Expanded study investigating potential bias in bioassessment tools for intermittently flowing streams

Posted May 6, 2024
Researchers are investigating if statewide stream condition scoring tools are biased against intermittently flowing streams, such as this reference site in the San Gabriel Mountains, above. Already, researchers have found that tools like the California Stream Condition Index are biased against intermittent streams in the San Francisco Bay Area, but not in the San Diego region.

SCCWRP and its partners have kicked off the next phase of an ongoing study investigating if a set of bioassessment scoring tools for evaluating the health of California streams is potentially biased against intermittently flowing streams – an investigation that could help determine if the bioassessment thresholds for these streams may need to be lowered for certain regions of the state.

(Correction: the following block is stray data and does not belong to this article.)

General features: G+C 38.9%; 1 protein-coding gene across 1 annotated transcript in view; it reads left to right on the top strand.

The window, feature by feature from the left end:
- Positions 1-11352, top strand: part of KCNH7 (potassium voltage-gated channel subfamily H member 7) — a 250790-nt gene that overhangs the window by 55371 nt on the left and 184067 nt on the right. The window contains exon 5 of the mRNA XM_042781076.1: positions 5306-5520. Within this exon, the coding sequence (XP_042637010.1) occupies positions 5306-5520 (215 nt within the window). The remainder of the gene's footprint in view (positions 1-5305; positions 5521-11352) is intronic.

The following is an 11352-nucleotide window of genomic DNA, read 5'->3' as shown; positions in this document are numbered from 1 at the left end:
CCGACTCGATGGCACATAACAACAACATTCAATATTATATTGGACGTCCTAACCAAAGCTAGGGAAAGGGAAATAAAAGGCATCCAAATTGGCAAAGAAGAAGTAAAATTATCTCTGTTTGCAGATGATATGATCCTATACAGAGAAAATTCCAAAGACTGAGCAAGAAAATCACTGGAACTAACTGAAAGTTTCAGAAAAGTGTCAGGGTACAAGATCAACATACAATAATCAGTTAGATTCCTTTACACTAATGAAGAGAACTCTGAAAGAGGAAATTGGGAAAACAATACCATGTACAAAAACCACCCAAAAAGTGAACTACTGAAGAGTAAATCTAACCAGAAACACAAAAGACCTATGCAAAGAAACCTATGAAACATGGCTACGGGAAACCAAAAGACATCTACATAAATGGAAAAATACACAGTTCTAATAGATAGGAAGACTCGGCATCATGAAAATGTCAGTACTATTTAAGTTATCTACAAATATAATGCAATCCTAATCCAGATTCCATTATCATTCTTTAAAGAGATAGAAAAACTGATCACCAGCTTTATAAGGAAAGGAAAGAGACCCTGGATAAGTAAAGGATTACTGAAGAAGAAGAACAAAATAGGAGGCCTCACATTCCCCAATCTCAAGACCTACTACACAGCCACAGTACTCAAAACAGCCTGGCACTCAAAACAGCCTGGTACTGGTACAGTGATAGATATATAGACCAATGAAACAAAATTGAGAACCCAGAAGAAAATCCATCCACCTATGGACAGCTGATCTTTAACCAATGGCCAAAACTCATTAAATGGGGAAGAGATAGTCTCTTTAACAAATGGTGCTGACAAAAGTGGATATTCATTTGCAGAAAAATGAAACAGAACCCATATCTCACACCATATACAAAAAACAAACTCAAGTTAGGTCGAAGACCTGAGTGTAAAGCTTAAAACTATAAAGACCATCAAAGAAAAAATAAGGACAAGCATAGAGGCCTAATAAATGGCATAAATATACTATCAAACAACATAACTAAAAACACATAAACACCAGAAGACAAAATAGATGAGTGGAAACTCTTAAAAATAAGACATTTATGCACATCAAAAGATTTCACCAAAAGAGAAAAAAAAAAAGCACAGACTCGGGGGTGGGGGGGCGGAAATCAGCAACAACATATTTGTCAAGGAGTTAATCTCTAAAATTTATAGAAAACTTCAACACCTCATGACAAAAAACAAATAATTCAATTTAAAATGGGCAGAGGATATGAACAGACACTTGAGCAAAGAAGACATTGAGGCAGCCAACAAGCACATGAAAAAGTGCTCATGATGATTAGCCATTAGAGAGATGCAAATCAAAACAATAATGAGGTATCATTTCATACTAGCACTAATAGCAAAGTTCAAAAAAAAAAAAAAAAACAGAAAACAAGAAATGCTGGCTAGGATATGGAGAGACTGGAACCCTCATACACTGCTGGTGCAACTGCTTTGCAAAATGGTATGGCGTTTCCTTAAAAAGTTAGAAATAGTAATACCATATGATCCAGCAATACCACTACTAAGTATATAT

The expanded study, which kicked off earlier this year, follows prior work that found that the California Stream Condition Index (CSCI) and Algal Stream Condition Index (ASCI) may need to be applied to intermittent streams differently in different geographic regions of California.

In the San Francisco Bay Area, researchers found that bioassessment scores are depressed at the reference sites of intermittent streams, meaning that even the healthiest intermittent streams in this region do not score as high as the healthiest streams for other stream types. By contrast, a similar analysis of the San Diego region found that CSCI and ASCI scores are not disproportionately depressed for intermittent streams, meaning that the tools are not biased against the region’s intermittent streams and thus there is no scientific basis for changing bioassessment thresholds for this region.

The expanded study is focusing on multiple regions of California, including the Los Angeles region. The Santa Ana region is expected to be the focus of a future study phase.

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